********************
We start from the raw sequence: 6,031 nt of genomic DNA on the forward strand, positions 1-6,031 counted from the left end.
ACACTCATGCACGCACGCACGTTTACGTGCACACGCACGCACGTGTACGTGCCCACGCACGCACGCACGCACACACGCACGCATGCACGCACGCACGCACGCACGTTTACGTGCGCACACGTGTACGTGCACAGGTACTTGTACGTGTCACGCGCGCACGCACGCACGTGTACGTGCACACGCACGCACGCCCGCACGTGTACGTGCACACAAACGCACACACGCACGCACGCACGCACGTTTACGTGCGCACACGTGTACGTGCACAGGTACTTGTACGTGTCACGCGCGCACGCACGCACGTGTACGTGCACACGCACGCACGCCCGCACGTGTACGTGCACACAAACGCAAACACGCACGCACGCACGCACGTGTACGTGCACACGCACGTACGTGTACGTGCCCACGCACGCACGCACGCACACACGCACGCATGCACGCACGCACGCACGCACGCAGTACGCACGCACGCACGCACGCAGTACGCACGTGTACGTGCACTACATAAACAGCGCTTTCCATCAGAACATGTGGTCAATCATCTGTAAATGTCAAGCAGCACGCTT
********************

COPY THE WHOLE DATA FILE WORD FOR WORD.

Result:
We start from the raw sequence: 6,031 nt of genomic DNA on the forward strand, positions 1-6,031 counted from the left end.
ACACTCATGCACGCACGCACGTTTACGTGCACACGCACGCACGTGTACGTGCCCACGCACGCACGCACGCACACACGCACGCATGCACGCACGCACGCACGCACGTTTACGTGCGCACACGTGTACGTGCACAGGTACTTGTACGTGTCACGCGCGCACGCACGCACGTGTACGTGCACACGCACGCACGCCCGCACGTGTACGTGCACACAAACGCACACACGCACGCACGCACGCACGTTTACGTGCGCACACGTGTACGTGCACAGGTACTTGTACGTGTCACGCGCGCACGCACGCACGTGTACGTGCACACGCACGCACGCCCGCACGTGTACGTGCACACAAACGCAAACACGCACGCACGCACGCACGTGTACGTGCACACGCACGTACGTGTACGTGCCCACGCACGCACGCACGCACACACGCACGCATGCACGCACGCACGCACGCACGCAGTACGCACGCACGCACGCACGCAGTACGCACGTGTACGTGCACTACATAAACAGCGCTTTCCATCAGAACATGTGGTCAATCATCTGTAAATGTCAAGCAGCACGCTT